December 19, 2017
Tuesday, December 19, 2017 - 9am
By: Kevin Chen
Photo Credit: Caroline Beal
Cladrastis kentukea, also known as yellowwood or American yellowwood is a medium sized (30-50 feet) deciduous tree native to North America. Its native habitat is found in small patches throughout the southeastern United States. The native range is stretched from Kentucky through North Carolina, but is also found along the bordering states. Because of its small patchy locations it is considered a rare tree, possibly among the rarest found in the eastern U.S. It grows naturally in moist, well drained soils on slopes and valleys near streams of water.
Photo Credit: Davis Landscape Architecture Photo Credit: Missouri Botanical Garden
The tree has a vase form, similar to that of our classic American elm (Ulmus americana), with very distinctive smooth gray bark and a trunk that makes it resemble an elephants foot. Another aspect of yellowwood is recognized for its fragrant white flowers that droop in showy clusters (8-14 inches). Some would describe it as a “waterfall” of blossoms, giving the tree a unique green and white look. The flowers blossom profusely every other year, and young trees will not blossom until 8-10 years old. Yellowwood leaves (8-11 inches) are alternate branching and compound with 7-11 broad ovate leaflets (each 2-4 inches in length) with an acute apex that are bright green and turn a bright gold yellow in the fall.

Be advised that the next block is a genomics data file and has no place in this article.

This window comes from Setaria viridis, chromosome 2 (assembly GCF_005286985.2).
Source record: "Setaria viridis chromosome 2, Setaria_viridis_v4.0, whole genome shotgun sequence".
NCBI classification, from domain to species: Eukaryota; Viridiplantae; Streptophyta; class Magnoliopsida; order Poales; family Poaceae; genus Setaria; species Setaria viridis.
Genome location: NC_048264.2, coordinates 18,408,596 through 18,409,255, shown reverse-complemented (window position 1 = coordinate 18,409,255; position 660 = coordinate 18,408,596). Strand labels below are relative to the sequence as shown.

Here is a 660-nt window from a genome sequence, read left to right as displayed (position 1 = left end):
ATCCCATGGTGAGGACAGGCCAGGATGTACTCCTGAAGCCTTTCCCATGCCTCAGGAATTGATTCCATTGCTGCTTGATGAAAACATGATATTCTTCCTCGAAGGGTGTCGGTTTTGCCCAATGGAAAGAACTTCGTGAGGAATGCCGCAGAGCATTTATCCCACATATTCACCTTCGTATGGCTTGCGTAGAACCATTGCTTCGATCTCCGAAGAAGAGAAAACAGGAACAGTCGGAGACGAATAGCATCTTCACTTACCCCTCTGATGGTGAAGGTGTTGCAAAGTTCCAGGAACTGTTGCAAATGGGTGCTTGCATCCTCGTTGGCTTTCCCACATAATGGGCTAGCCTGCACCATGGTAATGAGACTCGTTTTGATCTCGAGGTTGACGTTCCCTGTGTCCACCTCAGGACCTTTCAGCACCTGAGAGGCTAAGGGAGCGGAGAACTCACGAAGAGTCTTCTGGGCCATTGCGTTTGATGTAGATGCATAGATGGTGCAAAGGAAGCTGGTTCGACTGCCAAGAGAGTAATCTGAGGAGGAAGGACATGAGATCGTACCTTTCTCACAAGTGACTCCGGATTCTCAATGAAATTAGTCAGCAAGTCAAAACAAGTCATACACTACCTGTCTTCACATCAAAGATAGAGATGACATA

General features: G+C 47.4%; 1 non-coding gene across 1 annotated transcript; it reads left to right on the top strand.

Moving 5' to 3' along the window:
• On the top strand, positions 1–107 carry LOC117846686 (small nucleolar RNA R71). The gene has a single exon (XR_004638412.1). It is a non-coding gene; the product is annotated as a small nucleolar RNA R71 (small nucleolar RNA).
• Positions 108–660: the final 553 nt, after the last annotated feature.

Photo Credit: David Stang Photo Credit: David Stang
The naming convention of this tree is very literal. Yellowood comes from the yellow colored wood found inside the heartwood. This trees scientific name comes from the Greek word klados, which means branch, and thraustos, which means fragile, descriptive of its brittle twigs. The wood was used as an ingredient for yellow dye by early settlers. Yellowwood is moderately tolerant to salt spray, drought, and tolerant of alkaline and acidic soils. Coupled with its unique features, small form and beautiful flowers, it makes a great ornamental tree. Due to poor damage resistance and susceptibility to storm damage, it is not recommended as an urban street tree.
All photos and references are used for educational purposes only.
- “Cladrastis kentukea.” Missouri Botanical Garden: Plant Finder. Missouri Botanical Garden, n.d. Web. 28 November 2017. <http://bit.ly/2AW2gmv>
- “Yellowwood.” The Morton Arboretum: Trees & plants. The Morton Arboretum, n.d. Web. 28 November 2017. <http://bit.ly/2B1RRpN>
- “Yellowwood.” Bernheim Arboretum and Research Forest: Bernheim Select Urban Trees. Bernheim Arboretum and Research Forest, n.d. Web. 28 November 2017. <http://bit.ly/2ipggug>
- Farlee, L., Woeste, K. “Rare Beauty - The Yellowwood Tree.” Indiana Woodland Steward. Indiana Woodland Steward, n.d. Web. 30 November 2017. <http://bit.ly/2iru9bn>
- Beal, Caroline. “American Yellowwood Tree.” Flowers & Stuff. Flowers & Stuff, n.d. Digital Image. 30 November 2017. <http://bit.ly/2iU30S4>
- “Cladrastis kentukea.” Landscape Architect’s Pages. Davis Landscape Architecture, n.d. Digital Image. 30 November 2017. <http://bit.ly/2BChFoR>
- “Cladrastis kentukea flowers.” Missouri Botanical Garden: Plant Finder. Missouri Botanical Garden, n.d. Digital Image. 7 December 2017. <http://bit.ly/2zYh5kx>
- Stang, David. “North Carolina Arboretum, Asheville, NC.” Wikimedia Commons. Wikimedia Commons, 14 Sept. 2006. Digital Image. 8 December 2017. <http://bit.ly/2A5Y0Ns>
- Stang, David. “Behnke Nurseries, Beltsville, MD USA.” Wikimedia Commons. Wikimedia Commons, 8 August 2006. Digital Image. 8 December 2017. <http://bit.ly/2k9SVNB>